Aside from No Meat Monday, another Earth Week event included a talk with Wellness and Sustainability Manager and Registered Dietitian, Liana Bontempo, about reasons why people should buy locally-grown food. 

Xavier added that it would be beneficial to expand conversations about healthy and sustainable food options. These conversations could include education on the food cycle of an omnivore who is eating off of the land, such as herself. 

“There are lots of really cool farm programs in the region. There are lots of cool groups of people who are doing gatherings and things like that of wildcrafted food, which are much more sustainable ways of understanding because when you do those sorts of things, you are more apt to learn the basics of respect for the plants that you’re taking in. [Reason being,] wildcrafted food has to be left enough for the next year or for other animals as opposed to large scale farming, which of course is crop grown specifically to be taken for food,” explained Xavier. 

Xavier said that another big issue to consider across colonial approaches to environmentalism is the issue of food waste. Most grocery stores purchase large scale, aesthetically pleasing produce. They will pay less for imperfect produce unless it is organic, but even then, it is not easy for companies to sell organic produce.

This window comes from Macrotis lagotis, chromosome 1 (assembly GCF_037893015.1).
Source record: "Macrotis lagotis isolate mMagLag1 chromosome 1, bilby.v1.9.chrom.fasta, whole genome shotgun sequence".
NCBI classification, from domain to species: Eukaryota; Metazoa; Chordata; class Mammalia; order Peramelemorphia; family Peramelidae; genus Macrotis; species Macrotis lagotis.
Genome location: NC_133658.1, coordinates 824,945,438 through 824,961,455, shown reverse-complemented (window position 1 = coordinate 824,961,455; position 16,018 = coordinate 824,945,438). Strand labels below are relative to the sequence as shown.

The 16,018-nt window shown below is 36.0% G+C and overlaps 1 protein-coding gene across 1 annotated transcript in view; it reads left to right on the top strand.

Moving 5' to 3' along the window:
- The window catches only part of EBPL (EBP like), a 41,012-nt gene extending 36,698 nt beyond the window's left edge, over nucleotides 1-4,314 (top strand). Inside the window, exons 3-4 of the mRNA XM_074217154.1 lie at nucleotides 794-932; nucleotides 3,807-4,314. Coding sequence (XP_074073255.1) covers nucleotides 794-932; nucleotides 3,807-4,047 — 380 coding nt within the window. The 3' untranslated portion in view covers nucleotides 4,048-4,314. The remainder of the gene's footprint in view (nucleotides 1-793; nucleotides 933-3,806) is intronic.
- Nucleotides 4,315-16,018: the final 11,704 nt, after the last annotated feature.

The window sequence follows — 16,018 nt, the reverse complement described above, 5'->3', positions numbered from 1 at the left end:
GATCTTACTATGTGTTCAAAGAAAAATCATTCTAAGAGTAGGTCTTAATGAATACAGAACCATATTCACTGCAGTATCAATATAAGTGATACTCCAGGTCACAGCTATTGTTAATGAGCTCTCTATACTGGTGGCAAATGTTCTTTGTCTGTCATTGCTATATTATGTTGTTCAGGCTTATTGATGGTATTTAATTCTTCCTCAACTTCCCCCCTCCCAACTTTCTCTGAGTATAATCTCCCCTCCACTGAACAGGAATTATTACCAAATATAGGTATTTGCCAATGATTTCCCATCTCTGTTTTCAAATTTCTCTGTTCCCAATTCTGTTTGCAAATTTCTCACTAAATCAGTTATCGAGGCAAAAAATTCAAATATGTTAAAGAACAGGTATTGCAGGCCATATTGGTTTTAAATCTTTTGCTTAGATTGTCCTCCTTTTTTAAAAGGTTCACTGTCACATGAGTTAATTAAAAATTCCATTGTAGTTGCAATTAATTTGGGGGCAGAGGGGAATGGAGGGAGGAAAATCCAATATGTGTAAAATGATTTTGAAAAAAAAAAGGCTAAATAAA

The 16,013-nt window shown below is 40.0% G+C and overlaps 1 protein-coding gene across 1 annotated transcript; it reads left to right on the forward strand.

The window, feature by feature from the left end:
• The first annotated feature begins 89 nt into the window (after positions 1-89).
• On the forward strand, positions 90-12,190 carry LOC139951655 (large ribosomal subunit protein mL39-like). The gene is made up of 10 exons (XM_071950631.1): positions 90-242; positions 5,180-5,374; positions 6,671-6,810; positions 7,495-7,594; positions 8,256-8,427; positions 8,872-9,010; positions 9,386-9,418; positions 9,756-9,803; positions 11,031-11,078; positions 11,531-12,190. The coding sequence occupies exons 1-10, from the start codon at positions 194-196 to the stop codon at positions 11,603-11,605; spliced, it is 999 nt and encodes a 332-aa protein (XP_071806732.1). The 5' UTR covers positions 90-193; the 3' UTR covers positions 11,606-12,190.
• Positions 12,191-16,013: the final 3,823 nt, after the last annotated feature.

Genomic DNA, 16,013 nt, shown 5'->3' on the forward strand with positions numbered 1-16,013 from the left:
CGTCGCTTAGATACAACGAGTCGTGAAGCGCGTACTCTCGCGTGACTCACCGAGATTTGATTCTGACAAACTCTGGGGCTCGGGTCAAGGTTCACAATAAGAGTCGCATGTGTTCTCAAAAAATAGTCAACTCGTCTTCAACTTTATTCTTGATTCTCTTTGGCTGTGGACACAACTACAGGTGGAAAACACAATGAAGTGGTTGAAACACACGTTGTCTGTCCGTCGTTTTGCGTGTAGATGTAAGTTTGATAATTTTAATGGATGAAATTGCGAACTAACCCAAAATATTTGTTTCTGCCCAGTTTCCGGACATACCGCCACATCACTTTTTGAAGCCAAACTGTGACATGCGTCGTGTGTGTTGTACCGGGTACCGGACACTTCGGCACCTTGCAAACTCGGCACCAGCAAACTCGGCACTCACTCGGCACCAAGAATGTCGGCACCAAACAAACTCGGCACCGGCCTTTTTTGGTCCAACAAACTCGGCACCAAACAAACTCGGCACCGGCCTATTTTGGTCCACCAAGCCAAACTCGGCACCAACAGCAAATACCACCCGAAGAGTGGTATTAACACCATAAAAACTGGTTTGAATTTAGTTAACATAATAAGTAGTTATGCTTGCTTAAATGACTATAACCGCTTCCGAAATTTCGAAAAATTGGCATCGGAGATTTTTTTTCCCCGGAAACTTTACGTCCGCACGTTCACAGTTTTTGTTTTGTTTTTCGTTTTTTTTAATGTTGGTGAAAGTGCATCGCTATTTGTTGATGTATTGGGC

“You’re paying a higher premium and a cost for perfect looking fruit that doesn’t necessarily taste better, or isn’t even necessarily better for you because how it looks is not indicative of nutrition,” said Xavier.

Produce that are deemed imperfect are often either composted or sold at a lower price. 

“We are being trained as a society to only want fruits and vegetables that look a certain way,” added Xavier. 

“We are being trained as a society to only want fruits and vegetables that look a certain way,” added Xavier. 

In addition to imperfect-looking produce, best before dates are also a factor in producing food waste. Xavier discussed how grocery stores typically won’t sell food when it comes within three months of the best before date or they sell them in a clearance section. 

Xavier noted that there are lots of costs to getting food to where they are in grocery stores, including shipment, packaging and other environmental costs and often, the food that is thrown out may not even be food that has gone bad. 

“Because inevitably in classes that I teach, there’s always a component at some point in the class no matter what the topic is about where we fit in the world and remembering where we fit in the world, what our role is in all of those things, because that as well is a big piece of understanding sustainability. What part do we play in it?” Xavier said.

“A lot of times when it comes down to things like sustainability and sustainability weeks and events like that, I urge people to at the very least be aware of them. Think about them and talk about them. Because inevitably in classes that I teach, there’s always a component at some point in the class no matter what the topic is about where we fit in the world and remembering where we fit in the world, what our role is in all of those things because that as well is a big piece of understanding sustainability. What part do we play in it?” Xavier said.

Image courtesy of C/O Ella Olsson